Hi sva and svaseq do nearly the same thing, except svaseq performs a log transform before applying sva. If you didn't take the log transform before performing sva you may get different results. If you are using count data we suggest you either perform an appropriate transform of the data (log is only one option here, DESeq2 has more clever transforms you could use) before using the sva function. I hope this helps! Jeff On Mon, Aug 8, 2016 at 11:58 AM szenitha [bioc] <noreply@bioconductor.org> wrote: > Activity on a post you are following on support.bioconductor.org > > User szenitha <https: support.bioconductor.org="" u="" 10863=""/> wrote Question: > can we use sva function to estimate artifacts for rna seq data? > <https: support.bioconductor.org="" p="" 85905=""/>: > > Hello all, > > I have a question regarding the sva function. To start with I am analysing > a RNA seq dataset. My condition consists of 4 groups(CON_GM,CON_WM,MS_GM > and MS_WM). CON is the control and MS is patients affected with multiple > sclerosis. GM(grey matter) and WM(white matter) are cell types. I first > normalize the data by deseq2 and then visualize the PCA. I can see that the > data clusters according to cell type. I then use svaseq function to search > for hidden batch effects. After that I use a function to remove the > surrogate variables and then visualize the PCA . I do not use the cleaned > data for downstream analysis. I just take the PCA to decide on the number > of surrogates to be added as covariates when I will perform downstream > analysis using deseq2. I found the function that removes batch effect from > this link https://www.biostars.org/p/121489/ . I also used the function > num.sv to get the total number of surrogates. The function returned a > value of 18. Initially I removed only 2-3 surrogates . But I was unable to > get 4 different clusters.I found that after removing 14 surrogate variables > , I am able to see 4 separate groups. I repeated the same steps but this > time I use sva function. When I used sva I only had to remove 6 surrogate > variables to get 4 separate groups. As per the documentation it says that > the sva <http: 127.0.0.1:47764="" help="" library="" sva="" help="" sva=""> function can > be used to estimate artifacts from microarray data the svaseq > <http: 127.0.0.1:47764="" help="" library="" sva="" help="" svaseq=""> function can be > used to estimate artifacts from count-based RNA-sequencing (and other > sequencing) data. I dont understand why I would need to remove more number > of surrogate variables while using svaseq to get good clustering. Can we > use sva to estimate artifacts for RNA-seq data? > > Code: > > #compute null and full model > mod =model.matrix(~merged, data=pheno)#merged is condition > mod0 = model.matrix(~1,data=pheno) > > #find the number of surrogate variables > n.sv = num.sv(data,mod,method="leek") > > > #function that computes surrogate variables > #passing deseq2 normalized data(normalized by size factors) as input > > svobj = svaseq(data_normalized, mod, mod0, n.sv=14) > > #svobj = sva(data_normalized, mod, mod0, n.sv=6) > > ####clean function: removes unwanted variation from data## > cleanY = function(y, mod, svs) { > X = cbind(mod, svs) > Hat = solve(t(X) %*% X) %*% t(X) > beta = (Hat %*% t(y)) > rm(Hat) > gc() > P = ncol(mod) > return(y - t(as.matrix(X[,-c(1:P)]) %*% beta[-c(1:P),])) > } > > #calling the above function to remove unwanted variation > cleany = cleanY(data_normalized,mod,svobj$sv[,1:14]) > > #plotpca > > > sessionInfo() > R version 3.3.0 (2016-05-03) > Platform: x86_64-w64-mingw32/x64 (64-bit) > Running under: Windows 7 x64 (build 7601) Service Pack 1 > > locale: > [1] LC_COLLATE=English_United States.1252 LC_CTYPE=English_United States.1252 > [3] LC_MONETARY=English_United States.1252 LC_NUMERIC=C > [5] LC_TIME=English_United States.1252 > > attached base packages: > [1] parallel stats4 stats graphics grDevices utils datasets methods base > > other attached packages: > [1] sva_3.20.0 mgcv_1.8-13 nlme_3.1-128 > [4] ggplot2_2.1.0 rgl_0.95.1441 genefilter_1.54.2 > [7] DESeq2_1.12.3 SummarizedExperiment_1.2.3 Biobase_2.32.0 > [10] GenomicRanges_1.24.2 RColorBrewer_1.1-2 GenomeInfoDb_1.8.3 > [13] IRanges_2.6.1 S4Vectors_0.10.2 BiocGenerics_0.18.0 > [16] BiocInstaller_1.22.3 > > loaded via a namespace (and not attached): > [1] Rcpp_0.12.6 plyr_1.8.4 XVector_0.12.1 tools_3.3.0 > [5] zlibbioc_1.18.0 digest_0.6.10 rpart_4.1-10 RSQLite_1.0.0 > [9] annotate_1.50.0 gtable_0.2.0 lattice_0.20-33 Matrix_1.2-6 > [13] DBI_0.4-1 gridExtra_2.2.1 cluster_2.0.4 locfit_1.5-9.1 > [17] grid_3.3.0 nnet_7.3-12 data.table_1.9.6 AnnotationDbi_1.34.4 > [21] XML_3.98-1.4 survival_2.39-5 BiocParallel_1.6.4 foreign_0.8-66 > [25] latticeExtra_0.6-28 Formula_1.2-1 geneplotter_1.50.0 Hmisc_3.17-4 > [29] scales_0.4.0 splines_3.3.0 colorspace_1.2-6 xtable_1.8-2 > [33] labeling_0.3 acepack_1.3-3.3 munsell_0.4.3 chron_2.3-47 > > ------------------------------ > > Post tags: sva, svaseq, batcheffectcorrection > > You may reply via email or visit can we use sva function to estimate artifacts for rna seq data? >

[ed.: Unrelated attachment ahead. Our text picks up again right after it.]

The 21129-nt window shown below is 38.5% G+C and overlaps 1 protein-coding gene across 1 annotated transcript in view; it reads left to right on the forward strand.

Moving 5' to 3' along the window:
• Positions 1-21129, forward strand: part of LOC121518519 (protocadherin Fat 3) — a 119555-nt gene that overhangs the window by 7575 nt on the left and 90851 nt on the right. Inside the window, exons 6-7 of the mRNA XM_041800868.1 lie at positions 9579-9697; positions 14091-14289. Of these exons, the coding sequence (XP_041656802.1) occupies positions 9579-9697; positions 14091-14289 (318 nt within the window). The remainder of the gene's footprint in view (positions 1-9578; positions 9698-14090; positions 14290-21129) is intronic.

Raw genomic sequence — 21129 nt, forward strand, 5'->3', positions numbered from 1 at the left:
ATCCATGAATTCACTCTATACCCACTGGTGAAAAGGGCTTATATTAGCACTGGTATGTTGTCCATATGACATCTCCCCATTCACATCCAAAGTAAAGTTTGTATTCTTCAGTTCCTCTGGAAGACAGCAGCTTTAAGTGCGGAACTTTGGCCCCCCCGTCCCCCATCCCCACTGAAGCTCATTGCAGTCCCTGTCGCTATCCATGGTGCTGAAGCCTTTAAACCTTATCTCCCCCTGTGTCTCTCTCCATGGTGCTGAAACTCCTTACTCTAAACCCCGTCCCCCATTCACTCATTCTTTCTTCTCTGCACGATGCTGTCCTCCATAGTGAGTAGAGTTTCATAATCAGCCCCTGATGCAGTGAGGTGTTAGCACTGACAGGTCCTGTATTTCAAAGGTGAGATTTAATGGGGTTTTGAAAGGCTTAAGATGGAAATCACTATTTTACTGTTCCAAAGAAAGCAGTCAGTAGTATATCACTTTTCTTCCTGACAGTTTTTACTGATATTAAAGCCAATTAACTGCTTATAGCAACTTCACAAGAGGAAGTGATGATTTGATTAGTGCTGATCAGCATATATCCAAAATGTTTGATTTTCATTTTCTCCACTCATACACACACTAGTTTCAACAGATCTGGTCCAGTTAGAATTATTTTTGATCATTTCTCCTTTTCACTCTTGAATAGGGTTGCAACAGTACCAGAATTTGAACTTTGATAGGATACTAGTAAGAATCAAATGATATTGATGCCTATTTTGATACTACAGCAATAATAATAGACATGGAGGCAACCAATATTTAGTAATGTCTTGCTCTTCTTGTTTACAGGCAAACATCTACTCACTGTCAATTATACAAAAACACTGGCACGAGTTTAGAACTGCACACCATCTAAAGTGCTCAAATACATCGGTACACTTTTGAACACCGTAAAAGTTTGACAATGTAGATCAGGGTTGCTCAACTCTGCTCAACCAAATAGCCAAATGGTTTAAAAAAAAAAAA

ADD COMMENTlink written 15 months ago by Jeff Leek490

Thank you jeff. Yes I now transformed the data using deseq2 and then used sva. Now I am getting the same result as earlier. Just to confirm . sva needs transformed data like log2 or rlog or voom tranformation as input. svaseq takes count data and then log transforms it. So the difference would be in the transformation we are using in these cases. Therefore I get different results when I take the PCA after batch correction. Did I understand correctly?can we give deseq2 normalized data as input to svaseq since deseq2 normalization only corrects for size factors?

ADD REPLYlink modified 15 months ago • written 15 months ago by szenitha0
Yes I think you should be able to, but you might confirm with Mike Love, the maintainer of deseq2. On Tue, Aug 9, 2016 at 6:10 AM szenitha [bioc] <noreply@bioconductor.org> wrote: > Activity on a post you are following on support.bioconductor.org > > User szenitha <https: support.bioconductor.org="" u="" 10863=""/> wrote Comment: > can we use sva function to estimate artifacts for rna seq data? > <https: support.bioconductor.org="" p="" 85905="" #85944="">: > > Thank you jeff. Yes I now transformed the data using deseq2 and then used > sva. Now I am getting the same result as svseq. Thank you. Just to confirm > . sva needs transformed data like log2 or rlog or voom tranformation as > input. svaseq takes count data and then log transforms it. can we give > deseq2 normalized data as input to svaseq since deseq2 normalization only > corrects for size factors. > ------------------------------ > > Post tags: sva, svaseq, batcheffectcorrection > > You may reply via email or visit > C: can we use sva function to estimate artifacts for rna seq data? >
ADD REPLYlink written 15 months ago by Jeff Leek490